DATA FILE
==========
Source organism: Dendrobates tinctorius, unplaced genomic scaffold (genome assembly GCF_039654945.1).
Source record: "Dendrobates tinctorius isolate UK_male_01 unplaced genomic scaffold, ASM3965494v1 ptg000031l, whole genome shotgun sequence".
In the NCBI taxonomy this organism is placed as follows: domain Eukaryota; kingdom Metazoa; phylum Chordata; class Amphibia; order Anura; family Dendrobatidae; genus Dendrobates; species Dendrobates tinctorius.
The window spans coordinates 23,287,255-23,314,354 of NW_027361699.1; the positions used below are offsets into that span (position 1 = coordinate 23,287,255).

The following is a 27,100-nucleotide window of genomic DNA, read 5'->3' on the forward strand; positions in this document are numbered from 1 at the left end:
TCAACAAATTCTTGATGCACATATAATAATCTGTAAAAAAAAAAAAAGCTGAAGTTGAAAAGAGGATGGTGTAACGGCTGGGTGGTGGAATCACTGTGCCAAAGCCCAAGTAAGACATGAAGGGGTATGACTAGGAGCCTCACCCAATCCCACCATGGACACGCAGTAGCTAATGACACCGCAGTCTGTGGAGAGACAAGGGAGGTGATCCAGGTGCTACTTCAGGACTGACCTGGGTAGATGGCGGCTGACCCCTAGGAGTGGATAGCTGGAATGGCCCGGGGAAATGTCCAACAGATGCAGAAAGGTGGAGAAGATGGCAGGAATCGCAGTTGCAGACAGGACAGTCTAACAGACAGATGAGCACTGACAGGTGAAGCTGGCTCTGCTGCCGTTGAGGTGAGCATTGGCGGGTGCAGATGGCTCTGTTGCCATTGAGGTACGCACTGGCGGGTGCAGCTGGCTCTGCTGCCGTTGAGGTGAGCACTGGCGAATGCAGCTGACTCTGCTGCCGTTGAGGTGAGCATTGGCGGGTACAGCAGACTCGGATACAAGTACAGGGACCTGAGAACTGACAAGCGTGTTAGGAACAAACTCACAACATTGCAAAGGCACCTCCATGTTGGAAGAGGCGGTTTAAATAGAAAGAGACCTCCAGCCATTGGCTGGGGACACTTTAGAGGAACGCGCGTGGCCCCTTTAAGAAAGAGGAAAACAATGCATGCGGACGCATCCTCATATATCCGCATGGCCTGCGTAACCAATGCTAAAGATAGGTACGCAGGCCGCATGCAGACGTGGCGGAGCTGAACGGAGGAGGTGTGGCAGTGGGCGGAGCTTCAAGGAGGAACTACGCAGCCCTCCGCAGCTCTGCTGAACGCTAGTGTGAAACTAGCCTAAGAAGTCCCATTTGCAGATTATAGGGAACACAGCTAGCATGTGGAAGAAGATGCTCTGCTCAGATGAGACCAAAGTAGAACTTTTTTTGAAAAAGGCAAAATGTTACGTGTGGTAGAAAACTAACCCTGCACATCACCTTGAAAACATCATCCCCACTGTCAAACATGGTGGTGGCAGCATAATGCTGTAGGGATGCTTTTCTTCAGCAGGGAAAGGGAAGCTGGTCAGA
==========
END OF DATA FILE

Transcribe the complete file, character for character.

Source organism: Dendrobates tinctorius, unplaced genomic scaffold (genome assembly GCF_039654945.1).
Source record: "Dendrobates tinctorius isolate UK_male_01 unplaced genomic scaffold, ASM3965494v1 ptg000031l, whole genome shotgun sequence".
In the NCBI taxonomy this organism is placed as follows: domain Eukaryota; kingdom Metazoa; phylum Chordata; class Amphibia; order Anura; family Dendrobatidae; genus Dendrobates; species Dendrobates tinctorius.
The window spans coordinates 23,287,255-23,314,354 of NW_027361699.1; the positions used below are offsets into that span (position 1 = coordinate 23,287,255).

The following is a 27,100-nucleotide window of genomic DNA, read 5'->3' on the forward strand; positions in this document are numbered from 1 at the left end:
TCAACAAATTCTTGATGCACATATAATAATCTGTAAAAAAAAAAAAAGCTGAAGTTGAAAAGAGGATGGTGTAACGGCTGGGTGGTGGAATCACTGTGCCAAAGCCCAAGTAAGACATGAAGGGGTATGACTAGGAGCCTCACCCAATCCCACCATGGACACGCAGTAGCTAATGACACCGCAGTCTGTGGAGAGACAAGGGAGGTGATCCAGGTGCTACTTCAGGACTGACCTGGGTAGATGGCGGCTGACCCCTAGGAGTGGATAGCTGGAATGGCCCGGGGAAATGTCCAACAGATGCAGAAAGGTGGAGAAGATGGCAGGAATCGCAGTTGCAGACAGGACAGTCTAACAGACAGATGAGCACTGACAGGTGAAGCTGGCTCTGCTGCCGTTGAGGTGAGCATTGGCGGGTGCAGATGGCTCTGTTGCCATTGAGGTACGCACTGGCGGGTGCAGCTGGCTCTGCTGCCGTTGAGGTGAGCACTGGCGAATGCAGCTGACTCTGCTGCCGTTGAGGTGAGCATTGGCGGGTACAGCAGACTCGGATACAAGTACAGGGACCTGAGAACTGACAAGCGTGTTAGGAACAAACTCACAACATTGCAAAGGCACCTCCATGTTGGAAGAGGCGGTTTAAATAGAAAGAGACCTCCAGCCATTGGCTGGGGACACTTTAGAGGAACGCGCGTGGCCCCTTTAAGAAAGAGGAAAACAATGCATGCGGACGCATCCTCATATATCCGCATGGCCTGCGTAACCAATGCTAAAGATAGGTACGCAGGCCGCATGCAGACGTGGCGGAGCTGAACGGAGGAGGTGTGGCAGTGGGCGGAGCTTCAAGGAGGAACTACGCAGCCCTCCGCAGCTCTGCTGAACGCTAGTGTGAAACTAGCCTAAGAAGTCCCATTTGCAGATTATAGGGAACACAGCTAGCATGTGGAAGAAGATGCTCTGCTCAGATGAGACCAAAGTAGAACTTTTTTTGAAAAAGGCAAAATGTTACGTGTGGTAGAAAACTAACCCTGCACATCACCTTGAAAACATCATCCCCACTGTCAAACATGGTGGTGGCAGCATAATGCTGTAGGGATGCTTTTCTTCAGCAGGGAAAGGGAAGCTGGTCAGA